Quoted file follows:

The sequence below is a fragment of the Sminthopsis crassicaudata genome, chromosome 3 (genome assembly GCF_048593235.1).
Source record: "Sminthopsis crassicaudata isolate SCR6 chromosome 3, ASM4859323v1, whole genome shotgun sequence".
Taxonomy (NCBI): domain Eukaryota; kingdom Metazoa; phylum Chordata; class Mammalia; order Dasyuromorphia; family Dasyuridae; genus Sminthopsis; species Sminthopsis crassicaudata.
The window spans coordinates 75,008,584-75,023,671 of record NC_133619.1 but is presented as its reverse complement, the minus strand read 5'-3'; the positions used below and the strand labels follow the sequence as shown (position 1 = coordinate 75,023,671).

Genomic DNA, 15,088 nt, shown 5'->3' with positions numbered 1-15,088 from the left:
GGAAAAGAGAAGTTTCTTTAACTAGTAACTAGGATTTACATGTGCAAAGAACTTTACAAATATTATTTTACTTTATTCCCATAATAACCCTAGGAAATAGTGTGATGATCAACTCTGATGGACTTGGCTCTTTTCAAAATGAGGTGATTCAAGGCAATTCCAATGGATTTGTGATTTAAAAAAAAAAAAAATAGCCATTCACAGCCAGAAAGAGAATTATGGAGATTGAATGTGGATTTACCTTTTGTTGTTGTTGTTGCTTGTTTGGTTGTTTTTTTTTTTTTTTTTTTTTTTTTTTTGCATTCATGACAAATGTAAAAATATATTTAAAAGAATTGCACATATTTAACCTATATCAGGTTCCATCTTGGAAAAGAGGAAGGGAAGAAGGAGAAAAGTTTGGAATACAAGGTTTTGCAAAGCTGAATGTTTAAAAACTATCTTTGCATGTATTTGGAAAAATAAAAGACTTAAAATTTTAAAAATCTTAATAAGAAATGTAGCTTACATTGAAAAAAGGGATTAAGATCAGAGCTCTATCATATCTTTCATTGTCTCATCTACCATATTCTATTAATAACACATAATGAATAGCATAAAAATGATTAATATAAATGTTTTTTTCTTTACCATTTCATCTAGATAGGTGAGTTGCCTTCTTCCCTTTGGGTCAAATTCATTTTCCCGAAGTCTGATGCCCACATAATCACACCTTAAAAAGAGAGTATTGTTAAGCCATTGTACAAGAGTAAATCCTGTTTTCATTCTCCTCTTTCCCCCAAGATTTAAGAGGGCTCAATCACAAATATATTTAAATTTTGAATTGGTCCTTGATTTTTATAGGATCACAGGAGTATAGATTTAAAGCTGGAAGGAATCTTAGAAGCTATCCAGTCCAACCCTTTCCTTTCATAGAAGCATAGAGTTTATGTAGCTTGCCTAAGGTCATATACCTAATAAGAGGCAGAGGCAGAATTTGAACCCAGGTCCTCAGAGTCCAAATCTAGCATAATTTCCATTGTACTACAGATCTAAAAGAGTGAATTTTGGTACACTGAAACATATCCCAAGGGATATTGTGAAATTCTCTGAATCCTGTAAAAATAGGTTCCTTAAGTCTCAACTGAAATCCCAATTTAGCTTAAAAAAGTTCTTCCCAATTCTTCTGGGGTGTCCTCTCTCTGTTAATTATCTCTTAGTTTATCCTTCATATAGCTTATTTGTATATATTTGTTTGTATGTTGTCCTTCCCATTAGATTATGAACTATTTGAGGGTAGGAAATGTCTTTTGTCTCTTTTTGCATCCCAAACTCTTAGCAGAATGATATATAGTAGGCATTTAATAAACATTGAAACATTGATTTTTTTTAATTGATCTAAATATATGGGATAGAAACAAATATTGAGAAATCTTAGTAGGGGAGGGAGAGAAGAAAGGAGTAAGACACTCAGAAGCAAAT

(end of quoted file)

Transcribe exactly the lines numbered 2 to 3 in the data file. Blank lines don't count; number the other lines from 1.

Source record: "Sminthopsis crassicaudata isolate SCR6 chromosome 3, ASM4859323v1, whole genome shotgun sequence".
Taxonomy (NCBI): domain Eukaryota; kingdom Metazoa; phylum Chordata; class Mammalia; order Dasyuromorphia; family Dasyuridae; genus Sminthopsis; species Sminthopsis crassicaudata.